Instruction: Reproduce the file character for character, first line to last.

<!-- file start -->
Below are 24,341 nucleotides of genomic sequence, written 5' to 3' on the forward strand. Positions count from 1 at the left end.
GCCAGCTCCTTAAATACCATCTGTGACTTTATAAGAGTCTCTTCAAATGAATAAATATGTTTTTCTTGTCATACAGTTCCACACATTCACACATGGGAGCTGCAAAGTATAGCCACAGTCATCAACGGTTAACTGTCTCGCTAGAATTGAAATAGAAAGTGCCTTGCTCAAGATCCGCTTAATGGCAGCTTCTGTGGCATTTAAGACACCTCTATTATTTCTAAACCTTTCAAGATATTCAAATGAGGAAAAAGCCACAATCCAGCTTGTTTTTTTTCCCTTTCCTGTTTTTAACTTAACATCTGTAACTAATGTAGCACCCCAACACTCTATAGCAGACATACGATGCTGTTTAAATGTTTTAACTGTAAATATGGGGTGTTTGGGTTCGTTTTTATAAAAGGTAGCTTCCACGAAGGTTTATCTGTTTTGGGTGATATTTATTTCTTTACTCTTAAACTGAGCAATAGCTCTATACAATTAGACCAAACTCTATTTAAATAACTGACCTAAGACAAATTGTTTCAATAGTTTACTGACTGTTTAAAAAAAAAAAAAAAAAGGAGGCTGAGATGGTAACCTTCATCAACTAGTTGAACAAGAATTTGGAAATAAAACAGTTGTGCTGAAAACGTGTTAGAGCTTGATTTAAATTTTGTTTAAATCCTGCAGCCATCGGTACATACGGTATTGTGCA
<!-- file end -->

Below are 24,341 nucleotides of genomic sequence, written 5' to 3' on the forward strand. Positions count from 1 at the left end.
GCCAGCTCCTTAAATACCATCTGTGACTTTATAAGAGTCTCTTCAAATGAATAAATATGTTTTTCTTGTCATACAGTTCCACACATTCACACATGGGAGCTGCAAAGTATAGCCACAGTCATCAACGGTTAACTGTCTCGCTAGAATTGAAATAGAAAGTGCCTTGCTCAAGATCCGCTTAATGGCAGCTTCTGTGGCATTTAAGACACCTCTATTATTTCTAAACCTTTCAAGATATTCAAATGAGGAAAAAGCCACAATCCAGCTTGTTTTTTTTCCCTTTCCTGTTTTTAACTTAACATCTGTAACTAATGTAGCACCCCAACACTCTATAGCAGACATACGATGCTGTTTAAATGTTTTAACTGTAAATATGGGGTGTTTGGGTTCGTTTTTATAAAAGGTAGCTTCCACGAAGGTTTATCTGTTTTGGGTGATATTTATTTCTTTACTCTTAAACTGAGCAATAGCTCTATACAATTAGACCAAACTCTATTTAAATAACTGACCTAAGACAAATTGTTTCAATAGTTTACTGACTGTTTAAAAAAAAAAAAAAAAAGGAGGCTGAGATGGTAACCTTCATCAACTAGTTGAACAAGAATTTGGAAATAAAACAGTTGTGCTGAAAACGTGTTAGAGCTTGATTTAAATTTTGTTTAAATCCTGCAGCCATCGGTACATACGGTATTGTGCA